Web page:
Cuisine: In taking on the classic American steakhouse, chef Laurent Tourondel has Frenchified it, softening its edges and aiming to imbue it with more sophistication. Meals begin with a big Gruyère popover (he knows better than to tamper with the steakhouse belief that size trumps all), and continue with a Mason jar of chicken-liver pâté as silken as whipped butter and five times as intense. The plates of seafood and steak that follow are monstrous, and often monstrously rich, none more so than a five-ounce portion of Kobe beef.
Mood: Most nights, the room is a tastefully lit, leather-appointed stage for the important and those who long to get a glimpse of them, from media mavens to political power players. Cash is flashed, and the Bordeaux flows.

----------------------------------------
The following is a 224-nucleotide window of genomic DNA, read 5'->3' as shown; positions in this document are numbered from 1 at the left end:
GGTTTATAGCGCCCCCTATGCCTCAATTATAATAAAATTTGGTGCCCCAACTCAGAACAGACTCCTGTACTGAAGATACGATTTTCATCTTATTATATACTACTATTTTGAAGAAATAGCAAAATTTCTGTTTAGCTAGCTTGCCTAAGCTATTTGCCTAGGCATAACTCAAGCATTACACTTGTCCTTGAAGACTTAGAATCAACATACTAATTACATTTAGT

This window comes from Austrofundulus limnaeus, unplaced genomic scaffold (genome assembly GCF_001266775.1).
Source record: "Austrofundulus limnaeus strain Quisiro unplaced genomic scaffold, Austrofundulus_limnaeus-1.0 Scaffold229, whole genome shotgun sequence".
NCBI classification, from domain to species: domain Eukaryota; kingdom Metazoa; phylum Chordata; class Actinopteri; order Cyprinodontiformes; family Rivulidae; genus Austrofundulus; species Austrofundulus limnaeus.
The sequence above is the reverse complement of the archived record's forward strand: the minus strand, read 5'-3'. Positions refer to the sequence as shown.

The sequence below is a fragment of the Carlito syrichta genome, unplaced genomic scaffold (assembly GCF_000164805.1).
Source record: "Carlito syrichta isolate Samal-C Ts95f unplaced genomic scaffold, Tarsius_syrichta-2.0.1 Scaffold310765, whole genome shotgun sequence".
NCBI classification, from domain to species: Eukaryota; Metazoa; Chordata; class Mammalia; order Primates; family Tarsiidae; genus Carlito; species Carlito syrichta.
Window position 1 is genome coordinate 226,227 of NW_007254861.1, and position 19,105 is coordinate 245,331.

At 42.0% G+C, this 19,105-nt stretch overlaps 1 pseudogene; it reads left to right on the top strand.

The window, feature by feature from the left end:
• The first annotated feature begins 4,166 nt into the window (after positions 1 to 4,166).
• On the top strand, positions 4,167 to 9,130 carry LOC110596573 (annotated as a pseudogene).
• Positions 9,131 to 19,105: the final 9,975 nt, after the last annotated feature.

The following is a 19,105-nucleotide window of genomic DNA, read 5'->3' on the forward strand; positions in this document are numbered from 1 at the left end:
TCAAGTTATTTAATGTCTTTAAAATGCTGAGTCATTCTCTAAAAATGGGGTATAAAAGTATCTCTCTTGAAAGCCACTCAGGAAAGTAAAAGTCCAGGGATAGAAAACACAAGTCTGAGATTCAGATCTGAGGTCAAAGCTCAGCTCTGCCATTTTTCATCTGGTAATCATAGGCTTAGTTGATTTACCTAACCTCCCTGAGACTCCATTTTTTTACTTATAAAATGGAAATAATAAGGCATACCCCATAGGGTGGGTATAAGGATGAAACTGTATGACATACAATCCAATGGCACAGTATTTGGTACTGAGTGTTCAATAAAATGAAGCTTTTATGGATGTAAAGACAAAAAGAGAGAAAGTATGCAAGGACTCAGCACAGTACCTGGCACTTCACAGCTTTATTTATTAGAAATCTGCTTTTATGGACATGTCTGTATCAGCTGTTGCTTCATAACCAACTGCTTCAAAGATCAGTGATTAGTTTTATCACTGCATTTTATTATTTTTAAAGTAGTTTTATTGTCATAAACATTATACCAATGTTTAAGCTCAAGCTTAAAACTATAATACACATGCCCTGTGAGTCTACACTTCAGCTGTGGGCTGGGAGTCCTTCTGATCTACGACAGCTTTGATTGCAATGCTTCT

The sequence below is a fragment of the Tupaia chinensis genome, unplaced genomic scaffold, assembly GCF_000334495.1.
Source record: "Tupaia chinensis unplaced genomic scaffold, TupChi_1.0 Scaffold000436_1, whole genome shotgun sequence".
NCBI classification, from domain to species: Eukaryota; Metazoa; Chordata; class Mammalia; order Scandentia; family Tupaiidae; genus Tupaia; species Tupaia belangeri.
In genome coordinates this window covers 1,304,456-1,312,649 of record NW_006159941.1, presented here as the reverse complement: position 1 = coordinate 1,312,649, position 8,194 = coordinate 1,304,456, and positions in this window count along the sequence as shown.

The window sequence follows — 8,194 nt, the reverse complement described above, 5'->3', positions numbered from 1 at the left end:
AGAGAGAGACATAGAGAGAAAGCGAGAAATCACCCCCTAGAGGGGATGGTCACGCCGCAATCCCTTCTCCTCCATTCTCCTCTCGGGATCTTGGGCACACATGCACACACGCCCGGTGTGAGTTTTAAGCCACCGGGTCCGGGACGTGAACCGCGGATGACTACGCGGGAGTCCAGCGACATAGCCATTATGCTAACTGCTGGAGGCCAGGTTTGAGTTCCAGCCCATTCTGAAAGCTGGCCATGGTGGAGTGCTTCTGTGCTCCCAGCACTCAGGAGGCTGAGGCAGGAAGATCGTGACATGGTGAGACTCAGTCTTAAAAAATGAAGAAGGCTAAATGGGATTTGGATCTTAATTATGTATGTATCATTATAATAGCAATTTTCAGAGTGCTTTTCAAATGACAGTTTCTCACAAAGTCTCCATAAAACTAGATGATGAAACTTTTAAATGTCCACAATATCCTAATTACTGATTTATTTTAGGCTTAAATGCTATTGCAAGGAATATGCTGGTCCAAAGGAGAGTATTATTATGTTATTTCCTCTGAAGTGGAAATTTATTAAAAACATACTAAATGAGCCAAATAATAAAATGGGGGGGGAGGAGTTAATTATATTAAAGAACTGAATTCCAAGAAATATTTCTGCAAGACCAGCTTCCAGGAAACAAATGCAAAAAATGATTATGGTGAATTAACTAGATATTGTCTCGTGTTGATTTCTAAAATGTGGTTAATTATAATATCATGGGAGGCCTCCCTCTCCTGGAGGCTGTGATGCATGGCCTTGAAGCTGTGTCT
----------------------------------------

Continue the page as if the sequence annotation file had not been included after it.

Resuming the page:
Best for: Those wanting to impress, be it a big date or an important client; curiosity seekers who have the fortitude to resist the sticker shock that comes with seeing a steak priced near three digits.
Best dishes: Grilled double-cut bacon, its insistent richness leavened a little by a condiment of chopped garlic and parsley; oysters on the half shell, cool and clean and smartly sourced; bone-in sirloin; double-cut rack of lamb; a marvelous crepe soufflé, which swells to the size of a giant turnover.
Insider tips: The best parts of the meal are the popovers and pâté, and they come free regardless of whether you order the most expensive slab of beef or a simple hanger steak.
Open Monday through Friday for lunch and dinner, Saturday for dinner. Very expensive.